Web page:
The Devil Wears Black

Page 78

So why was I feeling anything but empowered?

I’d always thought standing up for myself would feel celestial. Like a fully grown butterfly bursting out of a cocoon, flapping its colorful wings. In practice, I felt grossed out with myself by the way I’d turned Chase away on the day he’d hurried to the clinic to take a paternity test. I felt so empty I could feel my bones rattling inside my body as I set foot in the studio the next morning. New York Fashion Week was mere weeks away. August had bled into September, and my sketch was ready and submitted to Sven. We were supposed to start stitching the dress today. The model was supposed to be on her way to the office. Sven told me he had taken our discussion about the sketch to heart. Not only had he not made one change to my sketch, but he’d also suggested we use an everyday woman to model the dress. And by “everyday woman,” he still meant a nineteen-year-old, ridiculously gorgeous model with perfect skin and silky hair. But unlike most runway models, she was a whopping size six. Super skinny and fit to the rest of the world, but on the curvy side in fashion standards.

All I had to do was see the production of the dress through, stage by stage.

“If it isn’t the office mattress. Grab a ticket, gentlemen. Everyone gets a lay,” Nina proclaimed as I skulked into the office. We were the only two people in. Everyone else at Croquis liked to be fashionably late. Yesterday, Nina had reached an all-time-bitch level. The type normally saved for Korean high school dramas and daytime soap operas. When I’d gone downstairs to buy a salad, condoms had spilled at my feet from my shoulder bag. She’d crammed them into it when I wasn’t looking.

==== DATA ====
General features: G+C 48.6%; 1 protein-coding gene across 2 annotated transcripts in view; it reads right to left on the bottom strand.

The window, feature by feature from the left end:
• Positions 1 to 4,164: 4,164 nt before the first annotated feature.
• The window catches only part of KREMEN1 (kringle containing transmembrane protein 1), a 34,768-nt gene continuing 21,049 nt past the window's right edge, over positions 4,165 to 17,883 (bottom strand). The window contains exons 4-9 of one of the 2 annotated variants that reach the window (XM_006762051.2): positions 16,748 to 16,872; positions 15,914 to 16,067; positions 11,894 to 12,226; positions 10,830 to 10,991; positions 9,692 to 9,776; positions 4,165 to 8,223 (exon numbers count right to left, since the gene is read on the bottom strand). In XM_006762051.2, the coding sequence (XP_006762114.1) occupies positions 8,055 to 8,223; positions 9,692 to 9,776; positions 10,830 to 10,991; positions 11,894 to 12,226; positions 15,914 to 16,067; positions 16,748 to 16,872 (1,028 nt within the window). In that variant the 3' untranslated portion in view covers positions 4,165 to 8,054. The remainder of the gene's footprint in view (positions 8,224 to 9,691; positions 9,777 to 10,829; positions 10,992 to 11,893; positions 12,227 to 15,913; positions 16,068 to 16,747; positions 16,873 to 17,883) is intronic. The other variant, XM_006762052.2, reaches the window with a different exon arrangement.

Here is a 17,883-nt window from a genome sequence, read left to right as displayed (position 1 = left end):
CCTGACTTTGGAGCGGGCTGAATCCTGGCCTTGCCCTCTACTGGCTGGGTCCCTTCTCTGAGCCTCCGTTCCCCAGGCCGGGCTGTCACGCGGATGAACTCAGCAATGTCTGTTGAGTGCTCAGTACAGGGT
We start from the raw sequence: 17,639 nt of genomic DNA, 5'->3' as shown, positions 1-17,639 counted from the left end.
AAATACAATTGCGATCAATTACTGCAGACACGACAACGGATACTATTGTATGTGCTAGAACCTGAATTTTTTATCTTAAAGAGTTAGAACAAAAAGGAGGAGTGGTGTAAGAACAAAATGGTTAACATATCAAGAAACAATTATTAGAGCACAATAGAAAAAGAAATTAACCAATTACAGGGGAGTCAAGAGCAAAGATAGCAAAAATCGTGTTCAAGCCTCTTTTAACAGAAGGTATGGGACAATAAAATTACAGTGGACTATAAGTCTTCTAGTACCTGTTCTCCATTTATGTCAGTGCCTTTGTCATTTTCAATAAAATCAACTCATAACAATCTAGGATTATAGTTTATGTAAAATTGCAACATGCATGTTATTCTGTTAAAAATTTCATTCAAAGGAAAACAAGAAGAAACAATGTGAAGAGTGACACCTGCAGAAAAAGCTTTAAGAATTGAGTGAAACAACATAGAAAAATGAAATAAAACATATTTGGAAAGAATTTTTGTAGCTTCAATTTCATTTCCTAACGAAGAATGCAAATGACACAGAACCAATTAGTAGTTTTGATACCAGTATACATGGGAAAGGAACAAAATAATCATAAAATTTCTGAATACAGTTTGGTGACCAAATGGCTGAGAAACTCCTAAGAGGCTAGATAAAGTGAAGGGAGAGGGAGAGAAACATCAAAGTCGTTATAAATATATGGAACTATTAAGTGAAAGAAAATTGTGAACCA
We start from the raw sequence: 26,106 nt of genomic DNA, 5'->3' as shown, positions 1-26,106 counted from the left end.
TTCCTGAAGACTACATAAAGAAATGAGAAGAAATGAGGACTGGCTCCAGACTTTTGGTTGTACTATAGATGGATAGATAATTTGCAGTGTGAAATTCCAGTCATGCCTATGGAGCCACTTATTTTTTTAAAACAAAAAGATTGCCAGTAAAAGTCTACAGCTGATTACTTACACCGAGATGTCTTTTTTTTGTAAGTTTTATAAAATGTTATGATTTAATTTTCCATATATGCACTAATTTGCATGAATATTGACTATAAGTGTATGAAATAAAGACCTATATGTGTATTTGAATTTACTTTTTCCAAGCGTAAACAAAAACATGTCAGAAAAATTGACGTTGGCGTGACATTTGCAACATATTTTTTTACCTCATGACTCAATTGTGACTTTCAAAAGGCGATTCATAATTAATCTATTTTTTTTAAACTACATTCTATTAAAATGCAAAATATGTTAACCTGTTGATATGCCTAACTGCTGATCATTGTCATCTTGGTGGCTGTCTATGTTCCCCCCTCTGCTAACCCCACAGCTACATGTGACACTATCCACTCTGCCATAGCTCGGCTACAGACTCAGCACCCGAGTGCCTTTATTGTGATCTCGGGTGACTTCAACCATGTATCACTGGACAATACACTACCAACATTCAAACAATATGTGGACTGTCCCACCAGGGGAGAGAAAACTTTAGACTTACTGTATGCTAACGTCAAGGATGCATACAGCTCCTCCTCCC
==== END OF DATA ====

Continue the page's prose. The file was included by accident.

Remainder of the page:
“Shut up, Nina,” I said tiredly, collapsing into my seat and powering up my laptop.

Realizing I’d actually answered her back, Nina whipped her head around, twisting her mouth in distaste. She was wearing a Stella McCartney black day dress paired with flat Louboutins. “So now you have a mouth? I mean, for more than blowing important men? Figures.”

Figures? What did she mean?

“Seriously.” I rolled my eyes, fed up with her crass behavior. “That mean-girl cliché is super early 2000s. It’s 2020. Throw shade. Finstagram me. Graduate from petty slut-shaming me. This is getting real tiring.”

“You’re so lucky to not have any principles,” she continued, undeterred. “I bet I could get where you are if I chose to let the right people in the industry get a piece of me.”

I snapped my laptop shut. “Nina,” I warned, finally taking a good look at her. She was shoving pictures of her with her lobbyist boyfriend into a cardboard box. Her eyes were red. She was . . . oh God, she was packing.

“Spare me your victory speech, okay? I got fired yesterday, as you’re well aware. Sven handed me my notice personally. Said something about Chase Black bringing his attention to the HR manual of Croquis. Apparently, Mr. Black read the entire thing yesterday while waiting at the clinic for some type of results—for what, he wouldn’t say. Hopefully for chlamydia. And hopefully it turned out positive. Anyway, Chase was super happy to let Sven know I am apparently bullying you.” She sniffed. But I knew she was talking about the paternity test. “Whatever, I don’t even care. My first-choice internship was Prada, the second Valentino. Croquis was my fifth choice.” She quickly wiped a tear that slid down the tip of her nose.